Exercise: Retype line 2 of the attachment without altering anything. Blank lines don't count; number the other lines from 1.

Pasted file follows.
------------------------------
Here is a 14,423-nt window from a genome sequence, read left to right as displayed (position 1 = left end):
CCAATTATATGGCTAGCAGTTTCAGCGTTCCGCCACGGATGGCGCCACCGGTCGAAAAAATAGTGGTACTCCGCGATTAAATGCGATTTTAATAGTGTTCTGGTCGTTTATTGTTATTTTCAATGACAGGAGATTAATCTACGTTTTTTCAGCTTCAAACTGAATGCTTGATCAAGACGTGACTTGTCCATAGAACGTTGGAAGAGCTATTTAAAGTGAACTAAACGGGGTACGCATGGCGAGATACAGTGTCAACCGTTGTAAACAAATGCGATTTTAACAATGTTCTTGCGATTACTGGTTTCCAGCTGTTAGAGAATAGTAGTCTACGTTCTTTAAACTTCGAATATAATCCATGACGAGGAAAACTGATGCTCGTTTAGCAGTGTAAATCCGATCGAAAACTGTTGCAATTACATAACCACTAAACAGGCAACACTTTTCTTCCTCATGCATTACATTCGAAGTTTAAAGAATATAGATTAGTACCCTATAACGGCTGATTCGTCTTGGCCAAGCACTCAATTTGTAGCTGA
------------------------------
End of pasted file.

CCAATTATATGGCTAGCAGTTTCAGCGTTCCGCCACGGATGGCGCCACCGGTCGAAAAAATAGTGGTACTCCGCGATTAAATGCGATTTTAATAGTGTTCTGGTCGTTTATTGTTATTTTCAATGACAGGAGATTAATCTACGTTTTTTCAGCTTCAAACTGAATGCTTGATCAAGACGTGACTTGTCCATAGAACGTTGGAAGAGCTATTTAAAGTGAACTAAACGGGGTACGCATGGCGAGATACAGTGTCAACCGTTGTAAACAAATGCGATTTTAACAATGTTCTTGCGATTACTGGTTTCCAGCTGTTAGAGAATAGTAGTCTACGTTCTTTAAACTTCGAATATAATCCATGACGAGGAAAACTGATGCTCGTTTAGCAGTGTAAATCCGATCGAAAACTGTTGCAATTACATAACCACTAAACAGGCAACACTTTTCTTCCTCATGCATTACATTCGAAGTTTAAAGAATATAGATTAGTACCCTATAACGGCTGATTCGTCTTGGCCAAGCACTCAATTTGTAGCTGA